The Oslo District Court indicted eight Tamils of Sri Lankan origin for vandalism against Sri Lankan Embassy last year in Norway.
Prasanna Petkunam, Anthony Johananthan Theverajah, Krishnakumar Tharmalingam, Inbarajah Thavarasa, Sajeenthan Parvathythasan, Vidussan Suresh, Jeswanth Pushparajah and Gouwtham Karunakaran are names of those prosecuted.
Vandalism at the embassy occurred after several hundred Tamils had held a series of peaceful demonstrations outside the parliament, the prime minister’s residence, and other government quarters in protest against the war in their homeland.
This was the period of the Sri Lankan government’s last offensive against the Tamil Tiger guerillas. The demonstrators entered the Embassy premises at Nedre Vollgate in Oslo, on April 12, 2009.
They threw stones at the main door of the embassy building. Several of the windows around the building and the door were broken.
All the accused are teenagers or in their twenties. “They are young. Two of them were under eighteen years at Easter,” said District Attorney Marit Bakkevig at the National Public Prosecutor’s office. Bakkevig believe embassy attack appears to be impulsive.
The prosecution said the demonstrators broke a hole in the front door of the Sri Lankan Embassy and went into the embassy premises where damage was done by breaking a glass door to the inner premises, breaking the windows in the reception and damaging a computer, various pictures and other objects belonging to the embassy.
“Those who are prosecuted, we believe, had been inside the door at the embassy and carried out damage to the premises,” said the public prosecutor.
One of the defendants was an asylum seeker at the embassy when the attack occurred, said Bakkevig.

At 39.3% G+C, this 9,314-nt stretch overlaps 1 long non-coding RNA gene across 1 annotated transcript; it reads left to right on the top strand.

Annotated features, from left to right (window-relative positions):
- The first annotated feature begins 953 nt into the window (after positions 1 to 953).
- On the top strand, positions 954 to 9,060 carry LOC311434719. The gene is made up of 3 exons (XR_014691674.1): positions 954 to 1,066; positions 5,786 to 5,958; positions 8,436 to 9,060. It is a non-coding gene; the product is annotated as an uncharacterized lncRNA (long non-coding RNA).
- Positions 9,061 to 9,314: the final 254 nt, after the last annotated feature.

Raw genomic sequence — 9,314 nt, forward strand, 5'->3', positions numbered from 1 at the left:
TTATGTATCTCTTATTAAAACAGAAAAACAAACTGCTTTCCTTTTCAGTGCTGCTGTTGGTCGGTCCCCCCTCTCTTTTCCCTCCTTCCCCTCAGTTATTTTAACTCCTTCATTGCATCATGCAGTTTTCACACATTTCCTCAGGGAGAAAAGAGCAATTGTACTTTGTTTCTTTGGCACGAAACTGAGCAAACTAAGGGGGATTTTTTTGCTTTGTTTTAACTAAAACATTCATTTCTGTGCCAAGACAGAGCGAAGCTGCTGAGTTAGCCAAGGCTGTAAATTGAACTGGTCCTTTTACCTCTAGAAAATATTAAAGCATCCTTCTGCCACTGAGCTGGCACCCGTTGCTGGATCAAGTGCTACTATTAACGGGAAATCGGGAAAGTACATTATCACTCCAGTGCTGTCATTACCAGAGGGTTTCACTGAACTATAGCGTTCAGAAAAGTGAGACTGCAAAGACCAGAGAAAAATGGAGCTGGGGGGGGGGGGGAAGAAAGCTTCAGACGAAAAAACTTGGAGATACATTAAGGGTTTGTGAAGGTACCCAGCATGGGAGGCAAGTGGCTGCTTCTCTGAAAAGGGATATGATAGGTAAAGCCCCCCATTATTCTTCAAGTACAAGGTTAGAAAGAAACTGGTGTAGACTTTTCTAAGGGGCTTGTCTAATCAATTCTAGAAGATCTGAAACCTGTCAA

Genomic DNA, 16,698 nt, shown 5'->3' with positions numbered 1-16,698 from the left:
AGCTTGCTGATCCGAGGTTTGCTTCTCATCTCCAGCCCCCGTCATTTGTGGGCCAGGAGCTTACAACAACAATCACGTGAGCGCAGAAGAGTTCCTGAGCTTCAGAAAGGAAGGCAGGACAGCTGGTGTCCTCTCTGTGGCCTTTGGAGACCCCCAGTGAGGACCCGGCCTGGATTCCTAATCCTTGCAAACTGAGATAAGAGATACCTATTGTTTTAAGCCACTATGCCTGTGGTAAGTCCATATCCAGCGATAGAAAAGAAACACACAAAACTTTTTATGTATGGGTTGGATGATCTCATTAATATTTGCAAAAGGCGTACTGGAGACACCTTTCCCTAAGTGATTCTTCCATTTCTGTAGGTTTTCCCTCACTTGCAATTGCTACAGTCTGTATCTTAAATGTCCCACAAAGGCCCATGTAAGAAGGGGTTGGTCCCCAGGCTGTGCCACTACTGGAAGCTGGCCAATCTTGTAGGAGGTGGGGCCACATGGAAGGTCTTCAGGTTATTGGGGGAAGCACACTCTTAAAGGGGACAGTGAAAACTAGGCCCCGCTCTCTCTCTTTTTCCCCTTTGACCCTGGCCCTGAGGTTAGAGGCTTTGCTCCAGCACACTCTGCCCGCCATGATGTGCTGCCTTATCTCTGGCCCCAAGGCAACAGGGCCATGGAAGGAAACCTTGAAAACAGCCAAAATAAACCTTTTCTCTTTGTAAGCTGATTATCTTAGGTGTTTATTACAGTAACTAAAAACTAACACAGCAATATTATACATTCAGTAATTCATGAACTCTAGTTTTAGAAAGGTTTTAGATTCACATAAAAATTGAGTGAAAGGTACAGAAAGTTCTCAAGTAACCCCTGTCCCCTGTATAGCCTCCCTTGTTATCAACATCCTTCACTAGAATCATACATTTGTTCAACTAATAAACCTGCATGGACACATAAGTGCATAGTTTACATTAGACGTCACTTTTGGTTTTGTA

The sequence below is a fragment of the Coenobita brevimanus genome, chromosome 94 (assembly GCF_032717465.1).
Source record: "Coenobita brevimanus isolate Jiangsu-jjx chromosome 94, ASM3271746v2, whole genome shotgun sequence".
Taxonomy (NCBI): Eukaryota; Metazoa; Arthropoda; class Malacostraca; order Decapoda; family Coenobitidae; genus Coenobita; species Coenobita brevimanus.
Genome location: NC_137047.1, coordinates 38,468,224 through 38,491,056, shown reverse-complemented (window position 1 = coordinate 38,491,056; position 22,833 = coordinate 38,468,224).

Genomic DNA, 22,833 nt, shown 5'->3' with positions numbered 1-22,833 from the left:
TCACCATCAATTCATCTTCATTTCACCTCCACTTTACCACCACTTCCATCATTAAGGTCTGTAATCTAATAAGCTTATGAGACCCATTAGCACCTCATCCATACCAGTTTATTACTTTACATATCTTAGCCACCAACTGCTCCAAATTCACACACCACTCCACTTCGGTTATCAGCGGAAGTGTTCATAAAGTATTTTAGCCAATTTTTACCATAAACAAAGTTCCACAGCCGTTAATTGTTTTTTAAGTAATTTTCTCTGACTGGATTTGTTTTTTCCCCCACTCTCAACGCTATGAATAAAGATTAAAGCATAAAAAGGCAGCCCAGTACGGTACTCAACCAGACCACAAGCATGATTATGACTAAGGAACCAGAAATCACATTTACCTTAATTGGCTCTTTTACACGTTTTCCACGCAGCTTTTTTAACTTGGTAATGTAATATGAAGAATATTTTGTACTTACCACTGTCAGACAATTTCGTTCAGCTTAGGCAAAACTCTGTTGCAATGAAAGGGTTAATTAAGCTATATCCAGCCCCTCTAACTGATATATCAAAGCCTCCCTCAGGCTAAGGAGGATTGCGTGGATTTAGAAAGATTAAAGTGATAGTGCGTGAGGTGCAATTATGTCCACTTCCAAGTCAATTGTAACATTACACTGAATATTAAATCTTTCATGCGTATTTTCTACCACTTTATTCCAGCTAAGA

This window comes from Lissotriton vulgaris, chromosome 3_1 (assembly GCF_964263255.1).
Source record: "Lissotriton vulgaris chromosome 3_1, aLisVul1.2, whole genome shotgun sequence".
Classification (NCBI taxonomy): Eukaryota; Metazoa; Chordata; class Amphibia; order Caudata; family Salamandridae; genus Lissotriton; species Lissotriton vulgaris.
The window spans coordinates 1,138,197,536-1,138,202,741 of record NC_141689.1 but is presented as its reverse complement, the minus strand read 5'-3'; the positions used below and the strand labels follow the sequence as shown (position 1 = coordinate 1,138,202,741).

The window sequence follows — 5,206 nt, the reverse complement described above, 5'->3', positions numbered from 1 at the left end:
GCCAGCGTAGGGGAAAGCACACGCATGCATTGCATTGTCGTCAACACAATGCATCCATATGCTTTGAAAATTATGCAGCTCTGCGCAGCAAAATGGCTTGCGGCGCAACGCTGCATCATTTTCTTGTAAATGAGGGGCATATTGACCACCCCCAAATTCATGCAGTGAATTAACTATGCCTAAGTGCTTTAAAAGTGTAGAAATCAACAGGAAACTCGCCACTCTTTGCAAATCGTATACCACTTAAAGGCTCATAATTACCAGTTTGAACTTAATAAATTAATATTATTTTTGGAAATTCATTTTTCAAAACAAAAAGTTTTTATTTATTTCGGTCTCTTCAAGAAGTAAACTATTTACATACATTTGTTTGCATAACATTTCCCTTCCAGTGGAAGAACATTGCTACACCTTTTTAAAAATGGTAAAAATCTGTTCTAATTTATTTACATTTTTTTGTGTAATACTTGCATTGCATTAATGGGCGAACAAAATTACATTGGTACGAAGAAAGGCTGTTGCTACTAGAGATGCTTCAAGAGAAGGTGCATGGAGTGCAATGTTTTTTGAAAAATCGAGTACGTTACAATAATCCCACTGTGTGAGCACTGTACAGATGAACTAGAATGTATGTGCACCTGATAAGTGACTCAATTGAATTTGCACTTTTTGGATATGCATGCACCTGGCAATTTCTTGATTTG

Seven of those charged with both serious vandalism and violation of another state’s territory, while one is only charged with having violated another state’s territory.
The accused risk punishment with up to seven years in prison if they are found guilty.
When the investigation was ongoing, it was only one of those now accused who had desired a defender, said prosecutors. All others will be appointed a defender from the Oslo City Court, where the case will be processed.
It is noteworthy that 7 out of the 8 accused in the Embassy attack are unable to get attorneys to defend themselves, which is attributed to the strong resentment of the actions of the perpetrators in the Norwegian society.
The Tamil community of Norway has by and large distanced themselves from the attackers of the Sri Lanka Embassy. They feel that the dastardly attack had irreparably tarnished the good image of the Norwegian Tamil community which many of whom had painstakingly worked over the past 2-3 decades in building a good reputation and making a decent living.
“I take a strong stance on the people who illegally broke into the Sri Lankan Embassy in Oslo, and conducted extensive damage,” said Foreign Minister Jonas Gahr Store soon after the attack.
“This violates Norwegian law, and is a tool that is completely unacceptable,” said the Foreign Minister.